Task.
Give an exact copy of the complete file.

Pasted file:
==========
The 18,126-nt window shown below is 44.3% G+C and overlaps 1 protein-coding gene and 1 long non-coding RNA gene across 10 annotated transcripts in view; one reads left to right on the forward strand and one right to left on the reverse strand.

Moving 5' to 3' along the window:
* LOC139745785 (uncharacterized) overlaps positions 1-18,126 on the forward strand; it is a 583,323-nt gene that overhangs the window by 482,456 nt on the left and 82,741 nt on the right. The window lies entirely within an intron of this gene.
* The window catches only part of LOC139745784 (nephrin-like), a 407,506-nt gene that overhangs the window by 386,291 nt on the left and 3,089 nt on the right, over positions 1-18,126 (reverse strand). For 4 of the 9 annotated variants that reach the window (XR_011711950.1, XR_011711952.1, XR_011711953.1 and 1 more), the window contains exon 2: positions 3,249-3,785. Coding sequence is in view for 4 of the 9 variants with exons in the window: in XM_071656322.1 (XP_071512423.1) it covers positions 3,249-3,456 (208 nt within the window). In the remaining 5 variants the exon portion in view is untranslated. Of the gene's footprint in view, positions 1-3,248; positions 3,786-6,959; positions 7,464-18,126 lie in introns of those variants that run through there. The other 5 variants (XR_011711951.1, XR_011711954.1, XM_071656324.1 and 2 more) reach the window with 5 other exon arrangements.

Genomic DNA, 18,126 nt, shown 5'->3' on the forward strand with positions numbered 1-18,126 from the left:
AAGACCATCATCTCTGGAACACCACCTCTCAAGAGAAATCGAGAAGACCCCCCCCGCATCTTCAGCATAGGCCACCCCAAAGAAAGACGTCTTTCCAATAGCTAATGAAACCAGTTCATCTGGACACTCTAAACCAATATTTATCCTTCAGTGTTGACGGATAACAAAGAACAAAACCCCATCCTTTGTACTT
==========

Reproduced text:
The 18,126-nt window shown below is 44.3% G+C and overlaps 1 protein-coding gene and 1 long non-coding RNA gene across 10 annotated transcripts in view; one reads left to right on the forward strand and one right to left on the reverse strand.

Moving 5' to 3' along the window:
* LOC139745785 (uncharacterized) overlaps positions 1-18,126 on the forward strand; it is a 583,323-nt gene that overhangs the window by 482,456 nt on the left and 82,741 nt on the right. The window lies entirely within an intron of this gene.
* The window catches only part of LOC139745784 (nephrin-like), a 407,506-nt gene that overhangs the window by 386,291 nt on the left and 3,089 nt on the right, over positions 1-18,126 (reverse strand). For 4 of the 9 annotated variants that reach the window (XR_011711950.1, XR_011711952.1, XR_011711953.1 and 1 more), the window contains exon 2: positions 3,249-3,785. Coding sequence is in view for 4 of the 9 variants with exons in the window: in XM_071656322.1 (XP_071512423.1) it covers positions 3,249-3,456 (208 nt within the window). In the remaining 5 variants the exon portion in view is untranslated. Of the gene's footprint in view, positions 1-3,248; positions 3,786-6,959; positions 7,464-18,126 lie in introns of those variants that run through there. The other 5 variants (XR_011711951.1, XR_011711954.1, XM_071656324.1 and 2 more) reach the window with 5 other exon arrangements.

Genomic DNA, 18,126 nt, shown 5'->3' on the forward strand with positions numbered 1-18,126 from the left:
AAGACCATCATCTCTGGAACACCACCTCTCAAGAGAAATCGAGAAGACCCCCCCCGCATCTTCAGCATAGGCCACCCCAAAGAAAGACGTCTTTCCAATAGCTAATGAAACCAGTTCATCTGGACACTCTAAACCAATATTTATCCTTCAGTGTTGACGGATAACAAAGAACAAAACCCCATCCTTTGTACTT